L.R.: "There’s a cross-reference at the bottom which says ‘income from sources, within the United States, see section 861 of this title,’ and without is 862, but I receive no income from without. And on the sheet I gave you about sources of income, the regulations under 861, the first thing they state, is that 861 and following, and the regulations thereunder, determine the sources of income for purposes of the income tax. Section 61 does not. Section 61 lists the more common items of income, but the Secretary of the Treasury is here stating that 861 and following -- do you have this one, that says ‘sources of income’ at the top?"

M.E.: "That’s for foreign... sources outside."

[The section titled "Income from sources WITHIN the United States" (26 USC § 861) is about income from sources OUTSIDE the United States? Not exactly a shining example of expertise in tax law.]

L.R.: "Do you have a citation which makes this [pointing to 26 CFR 1.861-1 quote on ‘Sources of Income’ handout] mean something other than what it says?"

M.E.: "You have to look at the whole section. Hold on. [gets up]"

L.R.: "Okay."

M.E.: "You have to look at the whole 800’s, you just don’t pull things out of the air, and assume that..."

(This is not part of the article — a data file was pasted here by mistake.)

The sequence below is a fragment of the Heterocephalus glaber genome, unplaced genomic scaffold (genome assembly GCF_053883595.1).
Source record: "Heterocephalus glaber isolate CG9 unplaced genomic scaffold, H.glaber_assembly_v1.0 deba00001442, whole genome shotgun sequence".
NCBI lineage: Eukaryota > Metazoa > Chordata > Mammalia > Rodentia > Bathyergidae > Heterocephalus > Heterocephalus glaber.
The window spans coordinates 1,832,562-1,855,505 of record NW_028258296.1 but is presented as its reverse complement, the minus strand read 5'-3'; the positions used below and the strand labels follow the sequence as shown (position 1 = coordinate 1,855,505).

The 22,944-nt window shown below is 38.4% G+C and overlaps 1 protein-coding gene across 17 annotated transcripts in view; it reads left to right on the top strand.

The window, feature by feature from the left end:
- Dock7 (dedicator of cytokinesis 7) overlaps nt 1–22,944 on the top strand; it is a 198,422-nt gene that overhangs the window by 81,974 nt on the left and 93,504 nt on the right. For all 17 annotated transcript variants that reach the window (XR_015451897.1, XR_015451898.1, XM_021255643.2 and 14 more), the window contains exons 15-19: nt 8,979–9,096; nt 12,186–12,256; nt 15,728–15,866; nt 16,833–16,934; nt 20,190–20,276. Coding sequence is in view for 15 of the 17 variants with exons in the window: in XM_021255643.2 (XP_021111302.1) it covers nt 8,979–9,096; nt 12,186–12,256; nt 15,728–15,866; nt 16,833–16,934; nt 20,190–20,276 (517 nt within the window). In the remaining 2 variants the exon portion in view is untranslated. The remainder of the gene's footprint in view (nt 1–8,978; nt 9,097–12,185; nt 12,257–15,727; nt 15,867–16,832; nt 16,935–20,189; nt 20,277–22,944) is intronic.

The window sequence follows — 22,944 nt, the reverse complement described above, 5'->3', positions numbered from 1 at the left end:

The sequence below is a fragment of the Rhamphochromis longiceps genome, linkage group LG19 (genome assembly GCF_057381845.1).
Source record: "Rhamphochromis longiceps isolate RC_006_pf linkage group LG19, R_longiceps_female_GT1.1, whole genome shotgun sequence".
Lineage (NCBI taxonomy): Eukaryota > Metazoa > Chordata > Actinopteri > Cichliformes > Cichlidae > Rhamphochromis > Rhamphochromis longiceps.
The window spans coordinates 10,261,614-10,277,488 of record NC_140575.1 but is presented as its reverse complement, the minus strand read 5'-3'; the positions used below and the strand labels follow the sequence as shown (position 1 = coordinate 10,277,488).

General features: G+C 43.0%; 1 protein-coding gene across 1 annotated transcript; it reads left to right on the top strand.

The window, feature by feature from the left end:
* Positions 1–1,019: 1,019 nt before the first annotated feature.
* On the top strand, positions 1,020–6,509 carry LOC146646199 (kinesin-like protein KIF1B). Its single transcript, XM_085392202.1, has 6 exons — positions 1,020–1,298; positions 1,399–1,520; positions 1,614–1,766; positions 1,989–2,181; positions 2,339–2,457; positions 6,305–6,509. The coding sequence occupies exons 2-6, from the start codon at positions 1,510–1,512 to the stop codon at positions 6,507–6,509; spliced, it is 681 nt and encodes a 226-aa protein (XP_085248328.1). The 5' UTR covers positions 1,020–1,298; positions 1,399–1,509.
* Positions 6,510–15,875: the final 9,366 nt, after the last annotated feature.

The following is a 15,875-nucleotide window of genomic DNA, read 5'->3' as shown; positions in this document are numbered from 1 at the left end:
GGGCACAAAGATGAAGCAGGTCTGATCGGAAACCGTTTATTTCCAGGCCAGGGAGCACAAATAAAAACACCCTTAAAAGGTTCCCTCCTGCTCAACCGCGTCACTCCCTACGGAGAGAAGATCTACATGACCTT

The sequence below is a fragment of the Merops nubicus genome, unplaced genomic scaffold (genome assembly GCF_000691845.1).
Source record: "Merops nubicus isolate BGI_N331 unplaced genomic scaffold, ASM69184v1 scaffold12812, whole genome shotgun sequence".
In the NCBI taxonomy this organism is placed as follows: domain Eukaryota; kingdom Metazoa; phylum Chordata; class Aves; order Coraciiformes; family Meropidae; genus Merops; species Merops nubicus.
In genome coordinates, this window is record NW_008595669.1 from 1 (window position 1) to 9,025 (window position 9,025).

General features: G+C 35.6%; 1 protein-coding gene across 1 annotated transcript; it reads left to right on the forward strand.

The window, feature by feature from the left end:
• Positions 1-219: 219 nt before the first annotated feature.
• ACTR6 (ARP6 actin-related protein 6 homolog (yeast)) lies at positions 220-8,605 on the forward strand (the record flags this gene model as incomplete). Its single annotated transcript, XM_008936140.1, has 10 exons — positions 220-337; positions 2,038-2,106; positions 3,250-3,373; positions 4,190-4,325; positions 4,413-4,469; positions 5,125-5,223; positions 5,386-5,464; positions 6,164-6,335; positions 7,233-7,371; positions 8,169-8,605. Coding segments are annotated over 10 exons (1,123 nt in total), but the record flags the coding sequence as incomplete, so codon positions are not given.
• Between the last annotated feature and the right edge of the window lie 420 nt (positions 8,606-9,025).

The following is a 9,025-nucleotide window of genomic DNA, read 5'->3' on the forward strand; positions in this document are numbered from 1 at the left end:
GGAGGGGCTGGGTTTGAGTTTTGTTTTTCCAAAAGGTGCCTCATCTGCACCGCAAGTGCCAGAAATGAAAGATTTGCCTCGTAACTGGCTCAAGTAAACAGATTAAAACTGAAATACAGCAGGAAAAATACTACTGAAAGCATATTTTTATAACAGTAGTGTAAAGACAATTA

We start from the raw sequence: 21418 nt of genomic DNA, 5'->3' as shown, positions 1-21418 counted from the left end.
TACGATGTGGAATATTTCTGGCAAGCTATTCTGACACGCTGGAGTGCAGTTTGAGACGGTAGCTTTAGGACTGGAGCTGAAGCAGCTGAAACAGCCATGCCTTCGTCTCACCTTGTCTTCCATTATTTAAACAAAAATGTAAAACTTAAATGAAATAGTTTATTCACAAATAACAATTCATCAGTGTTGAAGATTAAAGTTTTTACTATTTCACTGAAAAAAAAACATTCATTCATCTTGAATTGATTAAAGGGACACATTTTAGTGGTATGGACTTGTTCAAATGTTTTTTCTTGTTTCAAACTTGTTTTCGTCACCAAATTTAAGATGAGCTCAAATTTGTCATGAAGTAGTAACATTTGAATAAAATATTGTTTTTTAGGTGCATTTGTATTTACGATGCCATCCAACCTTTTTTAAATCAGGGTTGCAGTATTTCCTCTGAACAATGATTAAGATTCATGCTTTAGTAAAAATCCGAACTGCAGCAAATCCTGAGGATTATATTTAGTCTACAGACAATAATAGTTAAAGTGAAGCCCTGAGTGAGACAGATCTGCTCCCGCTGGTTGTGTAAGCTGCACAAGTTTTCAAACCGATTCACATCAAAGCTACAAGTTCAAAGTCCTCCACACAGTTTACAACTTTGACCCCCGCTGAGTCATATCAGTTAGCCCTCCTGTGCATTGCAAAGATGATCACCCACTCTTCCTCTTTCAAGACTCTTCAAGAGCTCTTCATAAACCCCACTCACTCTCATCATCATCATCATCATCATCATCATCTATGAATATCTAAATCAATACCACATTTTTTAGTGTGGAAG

L.R.: "That’s fine. I’ll look at it. I have 861 here if you want it."

C.S.: "[Addressing M.E.] Do you need to pause, or are you okay?"

M.E.: "Keep going."

[C.S. checks Service’s recording machine]

L.R.: "Our tapes go 74 minutes, so you just have to watch yours."

[brief pause]

L.R.: "And we don’t... it’s fine if we don’t agree on this, because it can be sent for technical advice, but might as well at least see..."

M.E.: "That’s not what’s gonna happen. What you’re gonna do is file a claim if you disagree with us. The IRS has its position, and your next step is to file a claim..."

L.R.: "On the regulations, the examination regulations, they specifically state that I am allowed to request that it be sent for..."

M.E.: "And we’re refusing it."